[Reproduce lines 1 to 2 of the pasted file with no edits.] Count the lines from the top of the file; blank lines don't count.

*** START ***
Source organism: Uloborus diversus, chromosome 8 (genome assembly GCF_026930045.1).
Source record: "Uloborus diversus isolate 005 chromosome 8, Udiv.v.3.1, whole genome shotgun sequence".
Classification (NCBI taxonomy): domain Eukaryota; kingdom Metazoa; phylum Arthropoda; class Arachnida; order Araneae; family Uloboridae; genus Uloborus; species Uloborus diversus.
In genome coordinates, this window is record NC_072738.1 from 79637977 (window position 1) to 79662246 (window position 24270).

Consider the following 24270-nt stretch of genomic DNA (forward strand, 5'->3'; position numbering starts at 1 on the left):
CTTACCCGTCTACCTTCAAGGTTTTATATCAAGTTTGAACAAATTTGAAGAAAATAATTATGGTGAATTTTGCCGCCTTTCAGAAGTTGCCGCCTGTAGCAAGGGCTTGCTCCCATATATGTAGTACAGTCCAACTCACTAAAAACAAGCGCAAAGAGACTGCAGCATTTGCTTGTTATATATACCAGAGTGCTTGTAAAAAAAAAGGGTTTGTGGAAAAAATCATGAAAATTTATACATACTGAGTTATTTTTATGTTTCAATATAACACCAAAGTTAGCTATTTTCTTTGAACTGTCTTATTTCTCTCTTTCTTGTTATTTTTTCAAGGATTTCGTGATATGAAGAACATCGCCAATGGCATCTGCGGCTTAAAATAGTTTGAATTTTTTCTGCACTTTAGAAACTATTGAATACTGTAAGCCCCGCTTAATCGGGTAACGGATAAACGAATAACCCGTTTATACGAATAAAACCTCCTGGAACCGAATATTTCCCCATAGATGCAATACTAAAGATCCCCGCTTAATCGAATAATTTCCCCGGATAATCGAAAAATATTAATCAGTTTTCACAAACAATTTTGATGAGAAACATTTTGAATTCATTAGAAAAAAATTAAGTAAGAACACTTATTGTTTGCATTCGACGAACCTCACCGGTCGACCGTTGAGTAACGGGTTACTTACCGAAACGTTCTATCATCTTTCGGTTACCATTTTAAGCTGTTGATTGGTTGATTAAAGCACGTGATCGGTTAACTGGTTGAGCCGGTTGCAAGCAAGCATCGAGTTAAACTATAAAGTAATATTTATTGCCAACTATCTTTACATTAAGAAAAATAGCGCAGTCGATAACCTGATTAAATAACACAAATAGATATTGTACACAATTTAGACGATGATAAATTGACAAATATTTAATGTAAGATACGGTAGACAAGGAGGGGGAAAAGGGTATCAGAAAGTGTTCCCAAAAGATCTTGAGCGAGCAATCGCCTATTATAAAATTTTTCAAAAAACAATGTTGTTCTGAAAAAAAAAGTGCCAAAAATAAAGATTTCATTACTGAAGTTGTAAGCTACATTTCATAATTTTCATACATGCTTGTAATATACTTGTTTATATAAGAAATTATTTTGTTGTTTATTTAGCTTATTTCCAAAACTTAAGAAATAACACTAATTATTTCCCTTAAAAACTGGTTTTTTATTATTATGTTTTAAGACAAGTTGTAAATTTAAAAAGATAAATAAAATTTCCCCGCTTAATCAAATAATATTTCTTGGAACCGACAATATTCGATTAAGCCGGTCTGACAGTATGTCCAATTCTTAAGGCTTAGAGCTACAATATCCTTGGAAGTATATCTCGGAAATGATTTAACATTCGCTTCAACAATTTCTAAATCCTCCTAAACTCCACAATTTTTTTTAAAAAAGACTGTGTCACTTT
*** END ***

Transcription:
Source organism: Uloborus diversus, chromosome 8 (genome assembly GCF_026930045.1).
Source record: "Uloborus diversus isolate 005 chromosome 8, Udiv.v.3.1, whole genome shotgun sequence".